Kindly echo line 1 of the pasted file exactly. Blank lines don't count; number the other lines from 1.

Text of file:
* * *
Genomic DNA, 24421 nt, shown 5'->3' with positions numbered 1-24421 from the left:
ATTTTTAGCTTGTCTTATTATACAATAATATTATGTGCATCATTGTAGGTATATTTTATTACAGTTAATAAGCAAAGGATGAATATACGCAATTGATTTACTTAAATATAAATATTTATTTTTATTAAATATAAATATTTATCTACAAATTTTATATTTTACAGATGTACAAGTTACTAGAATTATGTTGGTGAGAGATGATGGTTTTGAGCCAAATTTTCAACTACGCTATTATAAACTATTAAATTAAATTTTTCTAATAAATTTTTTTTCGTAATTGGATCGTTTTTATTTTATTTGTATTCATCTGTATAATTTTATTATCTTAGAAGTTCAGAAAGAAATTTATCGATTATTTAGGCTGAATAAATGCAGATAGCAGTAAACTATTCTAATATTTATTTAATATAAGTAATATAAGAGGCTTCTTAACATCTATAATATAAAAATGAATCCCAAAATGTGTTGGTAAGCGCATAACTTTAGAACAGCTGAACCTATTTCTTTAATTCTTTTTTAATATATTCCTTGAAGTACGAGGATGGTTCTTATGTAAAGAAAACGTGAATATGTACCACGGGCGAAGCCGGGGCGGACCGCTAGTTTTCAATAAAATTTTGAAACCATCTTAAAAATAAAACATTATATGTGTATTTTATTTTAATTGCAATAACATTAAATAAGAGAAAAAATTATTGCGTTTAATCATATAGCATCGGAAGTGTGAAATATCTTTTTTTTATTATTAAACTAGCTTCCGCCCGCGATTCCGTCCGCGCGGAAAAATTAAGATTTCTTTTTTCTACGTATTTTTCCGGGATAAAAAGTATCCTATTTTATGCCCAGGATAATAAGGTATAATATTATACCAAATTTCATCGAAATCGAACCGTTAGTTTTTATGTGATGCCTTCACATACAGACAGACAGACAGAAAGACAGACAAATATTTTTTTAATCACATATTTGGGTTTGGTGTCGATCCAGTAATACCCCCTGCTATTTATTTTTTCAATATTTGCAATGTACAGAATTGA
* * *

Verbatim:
Genomic DNA, 24421 nt, shown 5'->3' with positions numbered 1-24421 from the left: